11 November 2013, Lagos – Amid insinuations that the Petroleum Industry Bill (PIB) currently before the National Assembly has been doctored to favour foreign oil multinationals, Lagos State Government and experts in the nation’s petroleum and gas sub-sector of the nation’s economy have urged the National Assembly to live above board in the discharge of its responsibilities.
The state government and experts spoke at the workshop organised by the Lagos State Ministry of Energy and Mineral Resources to sensitise its officials on the contents and reality of the petroleum Industry bill (PIB) currently before the National Assembly.
Speaking at the one day workshop, the Commissioner for Energy and Mineral Resources, Engr. Taofiq Ajibade Tijani, called on well-meaning Nigerians and members of the National Assembly to scrutinise the bill and ensure that the bill does not tie down the nation’s economy to foreign partners.
He said, “It is important that officials of Lagos State Government are abreast of what the bill is all about to be able to plan and bring out policies that will be of advantages to the state government”.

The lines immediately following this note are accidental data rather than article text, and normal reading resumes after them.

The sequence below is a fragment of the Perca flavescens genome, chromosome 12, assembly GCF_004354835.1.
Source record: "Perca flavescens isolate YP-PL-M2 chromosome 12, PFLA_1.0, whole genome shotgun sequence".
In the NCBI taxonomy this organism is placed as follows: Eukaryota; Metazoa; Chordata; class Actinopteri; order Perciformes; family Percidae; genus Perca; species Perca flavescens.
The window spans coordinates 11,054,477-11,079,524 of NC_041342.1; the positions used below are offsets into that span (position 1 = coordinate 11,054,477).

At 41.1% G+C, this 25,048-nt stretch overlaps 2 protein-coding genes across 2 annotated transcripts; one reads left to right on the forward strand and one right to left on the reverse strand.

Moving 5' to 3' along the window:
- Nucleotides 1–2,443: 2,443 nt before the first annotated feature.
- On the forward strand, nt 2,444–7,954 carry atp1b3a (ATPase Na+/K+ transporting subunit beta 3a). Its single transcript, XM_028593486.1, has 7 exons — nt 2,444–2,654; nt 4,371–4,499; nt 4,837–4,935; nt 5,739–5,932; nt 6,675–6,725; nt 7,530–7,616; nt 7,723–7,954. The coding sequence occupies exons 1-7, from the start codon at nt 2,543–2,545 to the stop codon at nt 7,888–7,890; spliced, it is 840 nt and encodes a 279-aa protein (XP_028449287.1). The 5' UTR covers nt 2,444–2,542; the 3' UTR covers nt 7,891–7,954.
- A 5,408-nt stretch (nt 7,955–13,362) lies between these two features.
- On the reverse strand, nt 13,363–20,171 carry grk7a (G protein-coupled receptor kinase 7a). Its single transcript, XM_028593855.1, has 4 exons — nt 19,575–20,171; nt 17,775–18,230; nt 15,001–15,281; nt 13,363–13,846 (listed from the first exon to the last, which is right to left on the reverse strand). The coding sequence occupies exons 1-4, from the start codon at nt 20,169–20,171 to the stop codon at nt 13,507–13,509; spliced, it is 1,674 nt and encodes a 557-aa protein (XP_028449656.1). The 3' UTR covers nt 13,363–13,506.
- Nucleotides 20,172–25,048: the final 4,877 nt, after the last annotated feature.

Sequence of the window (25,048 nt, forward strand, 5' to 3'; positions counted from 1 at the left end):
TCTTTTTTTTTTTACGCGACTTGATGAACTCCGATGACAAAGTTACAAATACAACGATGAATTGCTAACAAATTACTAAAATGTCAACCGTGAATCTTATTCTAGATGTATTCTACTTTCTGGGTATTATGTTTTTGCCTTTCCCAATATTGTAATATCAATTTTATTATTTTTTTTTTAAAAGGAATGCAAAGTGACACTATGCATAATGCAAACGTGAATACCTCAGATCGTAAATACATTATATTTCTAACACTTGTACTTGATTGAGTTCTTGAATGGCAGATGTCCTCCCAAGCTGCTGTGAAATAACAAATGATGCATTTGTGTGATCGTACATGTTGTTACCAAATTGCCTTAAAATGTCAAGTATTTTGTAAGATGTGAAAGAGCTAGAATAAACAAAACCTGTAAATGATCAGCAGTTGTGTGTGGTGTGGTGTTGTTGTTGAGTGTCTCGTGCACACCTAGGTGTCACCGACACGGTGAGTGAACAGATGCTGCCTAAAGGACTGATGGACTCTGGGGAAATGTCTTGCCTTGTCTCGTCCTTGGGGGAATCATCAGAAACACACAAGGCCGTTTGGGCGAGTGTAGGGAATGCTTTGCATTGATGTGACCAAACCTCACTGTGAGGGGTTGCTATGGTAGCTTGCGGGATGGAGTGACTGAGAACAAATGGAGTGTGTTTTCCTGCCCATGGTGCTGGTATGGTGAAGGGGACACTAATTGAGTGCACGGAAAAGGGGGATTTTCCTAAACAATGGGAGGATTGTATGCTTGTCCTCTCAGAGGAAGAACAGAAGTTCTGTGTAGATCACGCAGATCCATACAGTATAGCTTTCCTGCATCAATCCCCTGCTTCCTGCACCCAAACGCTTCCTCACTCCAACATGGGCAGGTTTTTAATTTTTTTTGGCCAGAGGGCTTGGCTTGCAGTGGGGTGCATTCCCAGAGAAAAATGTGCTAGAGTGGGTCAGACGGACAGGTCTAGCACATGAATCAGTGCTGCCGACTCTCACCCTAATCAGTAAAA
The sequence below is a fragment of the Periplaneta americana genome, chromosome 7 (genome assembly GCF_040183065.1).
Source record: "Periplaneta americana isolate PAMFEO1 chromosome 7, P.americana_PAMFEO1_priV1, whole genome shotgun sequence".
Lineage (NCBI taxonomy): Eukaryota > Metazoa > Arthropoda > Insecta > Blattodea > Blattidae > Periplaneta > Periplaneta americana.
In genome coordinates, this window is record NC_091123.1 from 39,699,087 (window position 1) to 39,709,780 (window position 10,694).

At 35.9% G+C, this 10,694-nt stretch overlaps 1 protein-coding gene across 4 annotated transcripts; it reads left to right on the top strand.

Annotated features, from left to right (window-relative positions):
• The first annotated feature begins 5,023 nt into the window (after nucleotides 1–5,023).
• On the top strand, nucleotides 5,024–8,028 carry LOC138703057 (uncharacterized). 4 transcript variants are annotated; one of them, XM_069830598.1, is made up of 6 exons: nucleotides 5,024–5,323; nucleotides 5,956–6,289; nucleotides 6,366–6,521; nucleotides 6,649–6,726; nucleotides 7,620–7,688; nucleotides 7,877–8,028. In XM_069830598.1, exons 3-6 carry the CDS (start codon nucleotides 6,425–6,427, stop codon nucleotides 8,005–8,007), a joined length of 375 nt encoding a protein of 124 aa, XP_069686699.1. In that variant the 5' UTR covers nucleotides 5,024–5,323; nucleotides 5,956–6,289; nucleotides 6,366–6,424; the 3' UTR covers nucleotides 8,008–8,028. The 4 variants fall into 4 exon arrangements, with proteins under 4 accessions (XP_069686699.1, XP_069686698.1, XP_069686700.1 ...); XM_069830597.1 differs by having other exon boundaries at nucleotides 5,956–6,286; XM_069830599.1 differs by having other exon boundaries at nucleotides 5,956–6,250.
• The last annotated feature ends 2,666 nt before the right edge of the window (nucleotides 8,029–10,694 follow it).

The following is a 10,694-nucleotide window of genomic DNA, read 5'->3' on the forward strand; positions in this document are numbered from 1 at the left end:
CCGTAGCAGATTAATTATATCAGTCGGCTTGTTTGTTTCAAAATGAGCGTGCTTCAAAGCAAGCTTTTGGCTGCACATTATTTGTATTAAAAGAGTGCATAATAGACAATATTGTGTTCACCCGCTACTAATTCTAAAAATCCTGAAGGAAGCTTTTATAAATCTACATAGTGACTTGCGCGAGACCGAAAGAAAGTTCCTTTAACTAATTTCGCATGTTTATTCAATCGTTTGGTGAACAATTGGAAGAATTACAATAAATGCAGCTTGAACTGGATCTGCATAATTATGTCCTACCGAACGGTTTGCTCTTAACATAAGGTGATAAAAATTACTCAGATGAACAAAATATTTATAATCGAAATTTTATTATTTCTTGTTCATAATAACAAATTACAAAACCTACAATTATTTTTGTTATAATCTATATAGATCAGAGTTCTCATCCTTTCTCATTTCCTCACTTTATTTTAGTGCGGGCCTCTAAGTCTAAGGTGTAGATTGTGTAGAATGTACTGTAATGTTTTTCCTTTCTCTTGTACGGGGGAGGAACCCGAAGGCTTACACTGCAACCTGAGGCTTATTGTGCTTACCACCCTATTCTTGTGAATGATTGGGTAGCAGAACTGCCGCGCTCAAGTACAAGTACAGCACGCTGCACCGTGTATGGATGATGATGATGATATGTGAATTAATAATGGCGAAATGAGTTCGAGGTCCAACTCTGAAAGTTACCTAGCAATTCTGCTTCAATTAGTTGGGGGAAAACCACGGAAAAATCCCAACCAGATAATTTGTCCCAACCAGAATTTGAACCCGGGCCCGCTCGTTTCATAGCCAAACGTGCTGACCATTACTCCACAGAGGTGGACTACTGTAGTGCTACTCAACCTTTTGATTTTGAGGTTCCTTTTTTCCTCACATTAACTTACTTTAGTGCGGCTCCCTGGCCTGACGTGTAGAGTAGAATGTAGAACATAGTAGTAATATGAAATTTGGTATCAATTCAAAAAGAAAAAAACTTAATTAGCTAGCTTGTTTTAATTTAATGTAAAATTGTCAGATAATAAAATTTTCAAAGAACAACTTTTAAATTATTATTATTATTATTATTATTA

According to him, Lagos state would soon be a major player in the oil and gas sector, pointing out that all laws and policies guiding the industry needed to be well understood by the state official.
Speaking at the workshop, Dr Mohammed Ibrahim, a seasoned petroleum engineer and expert in the oil and gas sector blamed the nation’s past leaders on the current woes in the oil and gas sector and the adverse effect it had on national economy.
The resource person revealed that 95 per cent of the nation’s oil and gas players are foreigners posing serious dangers to the existence and stability of the nation.
He revealed that the current bill on petroleum industry at the national assembly had been so doctored to suit the interest of foreign and major players in the oil and gas industry.
Ibrahim therefore cautioned members of the national assembly to scrutinise the bill very well before it’s passed into law.
Mohammed who spoke extensively on the global hydrocarbon industry said the country cannot be classified as an oil producing state in its current operational system where 95 per cent of operators in the upstream oil and gas sector are foreigners.
-George Okojie, Leadership